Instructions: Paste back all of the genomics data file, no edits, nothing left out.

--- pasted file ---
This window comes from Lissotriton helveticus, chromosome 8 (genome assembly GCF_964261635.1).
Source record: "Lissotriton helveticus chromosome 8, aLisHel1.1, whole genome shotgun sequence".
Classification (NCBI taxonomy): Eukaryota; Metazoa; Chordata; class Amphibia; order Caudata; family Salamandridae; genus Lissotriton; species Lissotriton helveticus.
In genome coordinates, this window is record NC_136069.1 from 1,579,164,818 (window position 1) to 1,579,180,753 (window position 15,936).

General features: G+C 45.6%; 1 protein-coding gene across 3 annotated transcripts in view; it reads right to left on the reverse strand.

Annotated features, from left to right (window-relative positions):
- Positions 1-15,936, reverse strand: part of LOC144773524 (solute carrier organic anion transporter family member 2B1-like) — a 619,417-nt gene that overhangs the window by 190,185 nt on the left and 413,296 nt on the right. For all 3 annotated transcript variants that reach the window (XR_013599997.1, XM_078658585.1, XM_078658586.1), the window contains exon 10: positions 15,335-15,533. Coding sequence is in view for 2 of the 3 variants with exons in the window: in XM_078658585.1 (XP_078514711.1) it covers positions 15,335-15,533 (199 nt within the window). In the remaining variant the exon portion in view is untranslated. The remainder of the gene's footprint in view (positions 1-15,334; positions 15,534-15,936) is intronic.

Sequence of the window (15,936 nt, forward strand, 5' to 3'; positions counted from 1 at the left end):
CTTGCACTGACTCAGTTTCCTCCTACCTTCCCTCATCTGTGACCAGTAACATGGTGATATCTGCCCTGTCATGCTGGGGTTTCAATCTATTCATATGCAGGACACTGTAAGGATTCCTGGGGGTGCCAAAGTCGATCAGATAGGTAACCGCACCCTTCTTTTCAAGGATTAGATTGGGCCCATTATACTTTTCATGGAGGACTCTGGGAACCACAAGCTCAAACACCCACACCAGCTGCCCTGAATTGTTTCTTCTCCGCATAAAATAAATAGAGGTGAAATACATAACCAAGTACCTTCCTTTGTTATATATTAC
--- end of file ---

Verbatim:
This window comes from Lissotriton helveticus, chromosome 8 (genome assembly GCF_964261635.1).
Source record: "Lissotriton helveticus chromosome 8, aLisHel1.1, whole genome shotgun sequence".
Classification (NCBI taxonomy): Eukaryota; Metazoa; Chordata; class Amphibia; order Caudata; family Salamandridae; genus Lissotriton; species Lissotriton helveticus.
In genome coordinates, this window is record NC_136069.1 from 1,579,164,818 (window position 1) to 1,579,180,753 (window position 15,936).

General features: G+C 45.6%; 1 protein-coding gene across 3 annotated transcripts in view; it reads right to left on the reverse strand.

Annotated features, from left to right (window-relative positions):
- Positions 1-15,936, reverse strand: part of LOC144773524 (solute carrier organic anion transporter family member 2B1-like) — a 619,417-nt gene that overhangs the window by 190,185 nt on the left and 413,296 nt on the right. For all 3 annotated transcript variants that reach the window (XR_013599997.1, XM_078658585.1, XM_078658586.1), the window contains exon 10: positions 15,335-15,533. Coding sequence is in view for 2 of the 3 variants with exons in the window: in XM_078658585.1 (XP_078514711.1) it covers positions 15,335-15,533 (199 nt within the window). In the remaining variant the exon portion in view is untranslated. The remainder of the gene's footprint in view (positions 1-15,334; positions 15,534-15,936) is intronic.

Sequence of the window (15,936 nt, forward strand, 5' to 3'; positions counted from 1 at the left end):
CTTGCACTGACTCAGTTTCCTCCTACCTTCCCTCATCTGTGACCAGTAACATGGTGATATCTGCCCTGTCATGCTGGGGTTTCAATCTATTCATATGCAGGACACTGTAAGGATTCCTGGGGGTGCCAAAGTCGATCAGATAGGTAACCGCACCCTTCTTTTCAAGGATTAGATTGGGCCCATTATACTTTTCATGGAGGACTCTGGGAACCACAAGCTCAAACACCCACACCAGCTGCCCTGAATTGTTTCTTCTCCGCATAAAATAAATAGAGGTGAAATACATAACCAAGTACCTTCCTTTGTTATATATTAC